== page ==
Yume Ga Arukara

“If my kids ask me ‘Why do you work every day?’ I want to tell them ‘Because I have dreams.’”

That message, scrawled messily in big blue letters against a white wall, may be the only element of Yume Ga Arukara not specifically tied to the preparation and consumption of udon noodles. But it speaks volumes about the spirit that goes into making each bowl.

If all this talk of dreams and noodles sounds familiar, it’s because this small Porter Exchange food stall shares ownership with the endearingly eccentric Yume Wo Katare. Like its nearby ramen-serving sister spot, Yume Ga Arukara regularly draws lines (but its location in a miniature Japanese-style food hall means you won’t have to wait it out in the elements).

Just enter the Porter Exchange building and proceed directly to the hall’s end, where you’ll encounter a line of eager noodle seekers. Take your place and be patient: It moves quickly. You’ll need to figure out your order by the time you reach the front, but that shouldn’t be difficult. There are just three choices: Hot Udon, Niku Udon (served cold), and on certain days, a spicy version of Niku Udon. The truly famished can also opt for “extra noodles,” “extra extra noodles,” or to double (even triple) the beef portion in the bowl.

After ordering (and paying), you’ll be seated at either the open kitchen-facing bar or a long table below it. A sign prohibiting smartphone use goes unenforced, but follow it to enjoy the sights and smells of an udon assembly line to the fullest. Look closely and you may even catch the secret to how those noodles can be so pillowy-soft yet slurp-ably silky at the same time.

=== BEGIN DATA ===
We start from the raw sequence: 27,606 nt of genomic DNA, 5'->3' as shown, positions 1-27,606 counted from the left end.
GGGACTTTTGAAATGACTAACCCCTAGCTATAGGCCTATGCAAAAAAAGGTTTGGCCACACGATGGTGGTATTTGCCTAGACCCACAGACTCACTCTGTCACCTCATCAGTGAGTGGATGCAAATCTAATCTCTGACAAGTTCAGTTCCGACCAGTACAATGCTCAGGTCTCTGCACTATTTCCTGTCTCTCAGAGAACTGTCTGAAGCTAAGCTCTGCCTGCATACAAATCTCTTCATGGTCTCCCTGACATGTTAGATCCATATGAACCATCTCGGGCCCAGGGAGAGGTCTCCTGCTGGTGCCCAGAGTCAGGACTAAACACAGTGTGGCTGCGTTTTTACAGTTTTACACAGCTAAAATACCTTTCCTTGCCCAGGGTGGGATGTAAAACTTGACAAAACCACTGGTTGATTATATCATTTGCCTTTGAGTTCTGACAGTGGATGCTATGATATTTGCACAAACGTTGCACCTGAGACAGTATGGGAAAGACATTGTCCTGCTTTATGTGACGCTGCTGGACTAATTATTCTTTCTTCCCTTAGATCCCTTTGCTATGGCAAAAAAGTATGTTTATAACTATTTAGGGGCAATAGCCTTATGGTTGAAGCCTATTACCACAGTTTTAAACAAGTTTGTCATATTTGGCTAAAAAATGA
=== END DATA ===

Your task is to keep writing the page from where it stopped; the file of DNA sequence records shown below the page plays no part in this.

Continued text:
This shouldn’t come as a surprise, but Yume Ga Arukara is cash-only. There’s a Bank of America ATM in the building.

If you’ve got room for “okawari service,” a.k.a. a second helping, you’re welcome to order one—you’ll just have to get back in line first.

Bring some of the magic home via a takeout-only portion of beef.

Like at Yume Wo Katare, staff will loudly rate finished bowls with “good,” “pretty good,” or “perfect.” Just know that earning the highest commendation requires slurping down broth to the last drop.

Must Haves

  • A light, beef-based broth that’s both savory and a little sweet harmonizes the disparate elements that make up this soupy bowl: thin-sliced strips of smoky beef, tangy mini shrimp, crunchy tempura flakes, and starchy udon noodles.

  • A more shallow—but concentrated—broth allows the fat, wavy udon noodles to take center stage in this cold dish. Its other elements, including shaved radish, scallions, lemon, and thin-sliced beef, flavor and enhance each slurp.

  • Only served during dinner Tuesday through Thursday, this cold udon is a maximalist take on the standard, with chili oil and chili paste in addition to mini shrimp and tempura flakes. The sweet, concentrated broth deliciously clashes with the spicy depth of chili and the sharp, briny shrimp without upstaging noodles in their starring role.

Fun Fact

Yume Ga Arukara translates to “because I have a dream.”

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